Fast forward a few months and his boldness appears ill-judged. Guardiola ordered an overweight Nasri to train separately to the rest of the squad in pre-season, and the midfielder's only playing time came with a 15-minute cameo against West Ham before he completed his loan move to Sevilla.
Nasri insists Guardiola fought for him to stay "until the last moment", but it is tempting to wonder whether the new coach was really so conflicted. Nasri's comments do not always tally with reality, after all.
When he was left out of City's Champions League squad for the knockout stages in February, for example, he bizarrely declared he would happily finish his career at the club.
Thursday, September 08, 2016
The recently-announced changes to the
Champions League are detrimental to domestic football in Europe and will increase the gap between the wealthiest clubs and the rest, Europe's domestic football leagues (EPFL) said on Thursday.
The EPFL, the umbrella grouping for 24 European domestic leagues, also called upon the next Uefa president to reconsider the changes which made fewer places available in the Champions League group stage to teams from smaller countries.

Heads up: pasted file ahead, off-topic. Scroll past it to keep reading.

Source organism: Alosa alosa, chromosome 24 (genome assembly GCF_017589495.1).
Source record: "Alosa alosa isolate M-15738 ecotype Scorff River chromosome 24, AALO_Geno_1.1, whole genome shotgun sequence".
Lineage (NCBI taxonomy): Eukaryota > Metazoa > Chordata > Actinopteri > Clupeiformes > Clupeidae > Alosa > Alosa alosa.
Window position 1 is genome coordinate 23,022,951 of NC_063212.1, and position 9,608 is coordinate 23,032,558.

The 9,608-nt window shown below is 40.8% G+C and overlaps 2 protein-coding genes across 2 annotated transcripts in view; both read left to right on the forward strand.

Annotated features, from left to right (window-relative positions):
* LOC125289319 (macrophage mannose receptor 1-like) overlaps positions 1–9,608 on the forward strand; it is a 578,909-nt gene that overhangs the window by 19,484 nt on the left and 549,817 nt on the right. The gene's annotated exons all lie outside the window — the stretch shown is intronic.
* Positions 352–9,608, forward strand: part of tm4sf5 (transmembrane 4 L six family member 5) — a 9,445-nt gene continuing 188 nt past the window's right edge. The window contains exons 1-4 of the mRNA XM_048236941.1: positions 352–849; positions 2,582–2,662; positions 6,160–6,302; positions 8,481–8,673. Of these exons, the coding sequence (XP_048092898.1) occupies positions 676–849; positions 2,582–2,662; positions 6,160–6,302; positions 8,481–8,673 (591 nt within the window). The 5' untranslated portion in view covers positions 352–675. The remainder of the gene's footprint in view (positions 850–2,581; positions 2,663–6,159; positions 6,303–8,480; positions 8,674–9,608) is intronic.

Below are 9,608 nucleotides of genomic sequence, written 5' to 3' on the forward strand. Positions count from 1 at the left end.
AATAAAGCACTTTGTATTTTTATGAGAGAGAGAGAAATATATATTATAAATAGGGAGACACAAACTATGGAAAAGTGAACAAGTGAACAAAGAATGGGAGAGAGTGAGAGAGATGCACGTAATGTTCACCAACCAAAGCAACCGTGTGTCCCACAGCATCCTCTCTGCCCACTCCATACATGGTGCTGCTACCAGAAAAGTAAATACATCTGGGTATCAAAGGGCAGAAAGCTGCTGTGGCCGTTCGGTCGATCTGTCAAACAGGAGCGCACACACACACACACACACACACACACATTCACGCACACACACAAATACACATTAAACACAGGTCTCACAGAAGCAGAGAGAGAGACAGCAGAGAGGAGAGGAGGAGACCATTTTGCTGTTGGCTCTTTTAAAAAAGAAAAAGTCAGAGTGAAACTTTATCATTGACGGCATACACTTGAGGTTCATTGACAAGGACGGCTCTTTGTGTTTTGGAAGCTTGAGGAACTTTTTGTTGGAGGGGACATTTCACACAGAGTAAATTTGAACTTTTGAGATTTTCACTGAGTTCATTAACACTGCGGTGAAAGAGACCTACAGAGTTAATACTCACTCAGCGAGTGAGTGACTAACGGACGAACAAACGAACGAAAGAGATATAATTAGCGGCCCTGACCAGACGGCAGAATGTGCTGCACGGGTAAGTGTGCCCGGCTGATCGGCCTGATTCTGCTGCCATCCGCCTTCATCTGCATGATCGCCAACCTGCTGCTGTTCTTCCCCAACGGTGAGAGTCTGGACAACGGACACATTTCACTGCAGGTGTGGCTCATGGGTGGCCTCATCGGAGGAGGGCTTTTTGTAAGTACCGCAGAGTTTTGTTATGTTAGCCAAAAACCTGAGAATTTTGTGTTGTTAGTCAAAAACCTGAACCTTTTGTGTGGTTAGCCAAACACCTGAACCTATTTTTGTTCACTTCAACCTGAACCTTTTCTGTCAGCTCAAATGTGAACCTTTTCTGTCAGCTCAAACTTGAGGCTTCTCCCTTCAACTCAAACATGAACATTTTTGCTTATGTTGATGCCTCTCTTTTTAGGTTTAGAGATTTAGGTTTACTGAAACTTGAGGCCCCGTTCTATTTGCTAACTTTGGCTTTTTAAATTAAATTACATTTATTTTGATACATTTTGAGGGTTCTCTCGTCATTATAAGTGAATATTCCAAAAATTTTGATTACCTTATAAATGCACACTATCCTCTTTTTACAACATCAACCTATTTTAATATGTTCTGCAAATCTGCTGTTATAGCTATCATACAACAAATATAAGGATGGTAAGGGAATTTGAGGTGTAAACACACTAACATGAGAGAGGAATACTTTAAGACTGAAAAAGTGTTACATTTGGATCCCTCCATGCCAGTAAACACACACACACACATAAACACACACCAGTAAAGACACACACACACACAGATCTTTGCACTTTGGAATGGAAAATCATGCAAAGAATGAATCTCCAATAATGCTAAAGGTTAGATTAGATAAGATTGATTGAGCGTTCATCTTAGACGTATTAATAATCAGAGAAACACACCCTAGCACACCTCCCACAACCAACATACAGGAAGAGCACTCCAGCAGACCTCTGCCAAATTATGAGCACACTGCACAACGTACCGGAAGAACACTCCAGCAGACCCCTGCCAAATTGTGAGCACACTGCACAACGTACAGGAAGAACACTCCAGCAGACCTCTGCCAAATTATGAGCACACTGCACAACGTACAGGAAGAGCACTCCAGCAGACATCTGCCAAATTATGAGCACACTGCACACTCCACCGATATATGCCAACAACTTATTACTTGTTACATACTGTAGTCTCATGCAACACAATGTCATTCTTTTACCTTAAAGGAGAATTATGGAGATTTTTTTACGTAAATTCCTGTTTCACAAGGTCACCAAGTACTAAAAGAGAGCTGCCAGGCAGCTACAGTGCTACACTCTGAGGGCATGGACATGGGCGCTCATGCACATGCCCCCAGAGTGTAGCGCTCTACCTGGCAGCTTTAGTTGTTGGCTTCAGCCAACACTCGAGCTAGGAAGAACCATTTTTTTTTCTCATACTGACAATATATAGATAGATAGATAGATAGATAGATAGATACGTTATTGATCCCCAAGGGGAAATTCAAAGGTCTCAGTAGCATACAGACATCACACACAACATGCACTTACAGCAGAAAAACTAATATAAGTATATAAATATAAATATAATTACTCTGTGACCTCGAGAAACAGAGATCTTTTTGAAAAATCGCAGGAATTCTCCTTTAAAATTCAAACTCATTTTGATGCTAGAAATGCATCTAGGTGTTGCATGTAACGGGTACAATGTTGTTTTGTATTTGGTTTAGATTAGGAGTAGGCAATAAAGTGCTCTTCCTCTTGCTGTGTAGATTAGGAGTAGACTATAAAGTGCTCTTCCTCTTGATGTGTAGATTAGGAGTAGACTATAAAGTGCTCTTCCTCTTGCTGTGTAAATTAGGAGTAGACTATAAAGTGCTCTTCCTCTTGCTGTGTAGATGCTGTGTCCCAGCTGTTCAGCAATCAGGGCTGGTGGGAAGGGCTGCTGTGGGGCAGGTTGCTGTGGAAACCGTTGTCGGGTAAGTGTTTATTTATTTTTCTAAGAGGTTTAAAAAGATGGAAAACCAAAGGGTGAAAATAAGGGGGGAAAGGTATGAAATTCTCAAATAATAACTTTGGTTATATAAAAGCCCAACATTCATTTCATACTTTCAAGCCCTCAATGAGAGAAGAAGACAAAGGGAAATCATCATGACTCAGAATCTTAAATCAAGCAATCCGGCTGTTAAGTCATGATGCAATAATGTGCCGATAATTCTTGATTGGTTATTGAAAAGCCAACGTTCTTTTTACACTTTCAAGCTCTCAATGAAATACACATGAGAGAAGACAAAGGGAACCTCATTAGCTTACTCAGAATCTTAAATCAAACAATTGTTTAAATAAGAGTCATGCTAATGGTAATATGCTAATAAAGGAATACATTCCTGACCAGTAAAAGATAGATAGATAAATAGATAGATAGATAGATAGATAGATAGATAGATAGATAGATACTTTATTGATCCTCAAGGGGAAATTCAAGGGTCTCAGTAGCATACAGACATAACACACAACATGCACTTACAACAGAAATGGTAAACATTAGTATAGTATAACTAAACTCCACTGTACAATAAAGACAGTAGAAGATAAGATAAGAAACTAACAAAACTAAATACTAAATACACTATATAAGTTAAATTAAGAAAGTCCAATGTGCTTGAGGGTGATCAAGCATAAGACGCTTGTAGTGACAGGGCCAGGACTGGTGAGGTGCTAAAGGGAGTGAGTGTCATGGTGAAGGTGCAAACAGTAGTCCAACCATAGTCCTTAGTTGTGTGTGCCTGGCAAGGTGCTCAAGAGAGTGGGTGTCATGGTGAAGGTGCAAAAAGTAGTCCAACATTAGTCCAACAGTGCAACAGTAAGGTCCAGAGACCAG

It was the first major criticism of the reforms of the lucrative competition, which were announced in Monaco in August after secretive negotiations between European football body Uefa and the clubs.
Uefa rearranged the group-stage slots in favour of its four top-ranked leagues, in effect Spain, England, Germany and Italy, by guaranteeing them four places each.
Places for the winners of the 11th and 12th ranked leagues were cut and the number of places reserved for teams from the remaining leagues, who play their way through a qualifying competition, was reduced from five to four.
Uefa also announced changes in the distribution of revenue with more emphasis placed on the historic sporting results of the clubs and less on the value of their television market.
The changes came amid reports that the biggest clubs had been discussing the creation of a so-called Super League.